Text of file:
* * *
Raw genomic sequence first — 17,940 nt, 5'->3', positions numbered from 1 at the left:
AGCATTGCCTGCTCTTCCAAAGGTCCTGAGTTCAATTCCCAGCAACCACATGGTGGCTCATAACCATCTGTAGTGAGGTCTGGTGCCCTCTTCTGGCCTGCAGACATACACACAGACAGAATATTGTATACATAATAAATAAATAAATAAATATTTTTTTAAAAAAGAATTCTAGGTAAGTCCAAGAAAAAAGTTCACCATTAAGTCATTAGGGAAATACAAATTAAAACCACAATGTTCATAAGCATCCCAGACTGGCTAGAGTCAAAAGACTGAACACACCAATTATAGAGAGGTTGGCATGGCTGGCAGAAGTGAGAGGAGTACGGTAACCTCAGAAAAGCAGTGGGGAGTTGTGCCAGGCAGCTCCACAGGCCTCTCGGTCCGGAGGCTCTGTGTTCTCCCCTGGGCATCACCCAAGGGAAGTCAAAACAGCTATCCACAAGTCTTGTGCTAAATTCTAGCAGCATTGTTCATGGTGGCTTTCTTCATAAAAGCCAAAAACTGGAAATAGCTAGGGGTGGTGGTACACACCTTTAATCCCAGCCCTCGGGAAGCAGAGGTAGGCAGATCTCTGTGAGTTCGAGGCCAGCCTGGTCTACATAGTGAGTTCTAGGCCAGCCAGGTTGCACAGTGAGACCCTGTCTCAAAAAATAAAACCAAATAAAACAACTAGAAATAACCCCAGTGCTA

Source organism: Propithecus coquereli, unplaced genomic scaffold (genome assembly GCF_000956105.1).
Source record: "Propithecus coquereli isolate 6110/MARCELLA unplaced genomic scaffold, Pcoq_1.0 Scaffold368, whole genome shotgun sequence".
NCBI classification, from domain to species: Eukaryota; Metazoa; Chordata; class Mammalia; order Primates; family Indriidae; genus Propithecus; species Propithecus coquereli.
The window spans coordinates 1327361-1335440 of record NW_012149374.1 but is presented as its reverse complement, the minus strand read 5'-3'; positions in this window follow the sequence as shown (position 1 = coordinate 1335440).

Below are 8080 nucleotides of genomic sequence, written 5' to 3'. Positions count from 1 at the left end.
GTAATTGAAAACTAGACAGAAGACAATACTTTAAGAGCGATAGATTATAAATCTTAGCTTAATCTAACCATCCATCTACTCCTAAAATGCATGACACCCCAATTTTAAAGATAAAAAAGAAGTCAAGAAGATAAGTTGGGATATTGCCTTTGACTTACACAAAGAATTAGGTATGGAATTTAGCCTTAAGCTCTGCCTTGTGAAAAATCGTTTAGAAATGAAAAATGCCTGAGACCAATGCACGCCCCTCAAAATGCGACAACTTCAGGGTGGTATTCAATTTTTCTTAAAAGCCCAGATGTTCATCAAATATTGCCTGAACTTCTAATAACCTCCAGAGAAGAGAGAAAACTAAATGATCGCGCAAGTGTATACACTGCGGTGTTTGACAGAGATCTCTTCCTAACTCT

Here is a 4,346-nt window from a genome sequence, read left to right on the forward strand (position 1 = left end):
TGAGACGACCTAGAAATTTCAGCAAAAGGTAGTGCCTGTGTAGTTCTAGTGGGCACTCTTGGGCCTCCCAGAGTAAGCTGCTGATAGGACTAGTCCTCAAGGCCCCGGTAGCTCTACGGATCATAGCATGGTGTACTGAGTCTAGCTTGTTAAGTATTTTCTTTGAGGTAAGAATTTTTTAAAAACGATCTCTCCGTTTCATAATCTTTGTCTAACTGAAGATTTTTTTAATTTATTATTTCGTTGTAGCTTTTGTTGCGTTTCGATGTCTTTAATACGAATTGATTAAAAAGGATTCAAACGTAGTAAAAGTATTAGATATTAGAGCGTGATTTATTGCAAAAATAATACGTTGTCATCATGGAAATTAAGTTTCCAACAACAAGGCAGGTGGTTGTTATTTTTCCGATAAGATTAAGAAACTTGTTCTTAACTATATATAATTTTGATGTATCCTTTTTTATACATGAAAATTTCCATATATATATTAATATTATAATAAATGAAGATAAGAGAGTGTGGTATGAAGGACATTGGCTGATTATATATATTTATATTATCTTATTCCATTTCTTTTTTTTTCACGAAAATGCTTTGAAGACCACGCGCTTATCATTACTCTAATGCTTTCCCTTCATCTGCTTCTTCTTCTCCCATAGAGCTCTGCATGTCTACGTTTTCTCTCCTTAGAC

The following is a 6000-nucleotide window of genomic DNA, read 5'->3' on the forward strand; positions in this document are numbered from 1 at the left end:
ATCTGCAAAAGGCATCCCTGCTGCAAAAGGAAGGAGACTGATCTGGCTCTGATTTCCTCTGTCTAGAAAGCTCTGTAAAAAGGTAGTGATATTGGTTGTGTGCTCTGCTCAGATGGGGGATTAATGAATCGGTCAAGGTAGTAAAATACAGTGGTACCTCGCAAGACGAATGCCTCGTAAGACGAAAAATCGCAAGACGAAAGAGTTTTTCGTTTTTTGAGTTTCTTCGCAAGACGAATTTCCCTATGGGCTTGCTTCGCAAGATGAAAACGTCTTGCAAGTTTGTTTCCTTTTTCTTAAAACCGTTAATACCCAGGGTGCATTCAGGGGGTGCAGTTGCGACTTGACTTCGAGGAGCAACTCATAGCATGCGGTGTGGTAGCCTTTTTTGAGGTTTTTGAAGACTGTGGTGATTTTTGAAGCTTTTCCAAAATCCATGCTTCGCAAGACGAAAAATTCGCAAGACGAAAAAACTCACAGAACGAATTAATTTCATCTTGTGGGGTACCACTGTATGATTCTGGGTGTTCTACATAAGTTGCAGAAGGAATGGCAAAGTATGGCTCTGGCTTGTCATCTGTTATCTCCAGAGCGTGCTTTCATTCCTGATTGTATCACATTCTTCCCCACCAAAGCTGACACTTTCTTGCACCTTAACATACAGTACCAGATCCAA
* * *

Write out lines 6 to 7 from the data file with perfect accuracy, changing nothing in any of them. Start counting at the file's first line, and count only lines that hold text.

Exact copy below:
The window spans coordinates 1327361-1335440 of record NW_012149374.1 but is presented as its reverse complement, the minus strand read 5'-3'; positions in this window follow the sequence as shown (position 1 = coordinate 1335440).

Below are 8080 nucleotides of genomic sequence, written 5' to 3'. Positions count from 1 at the left end.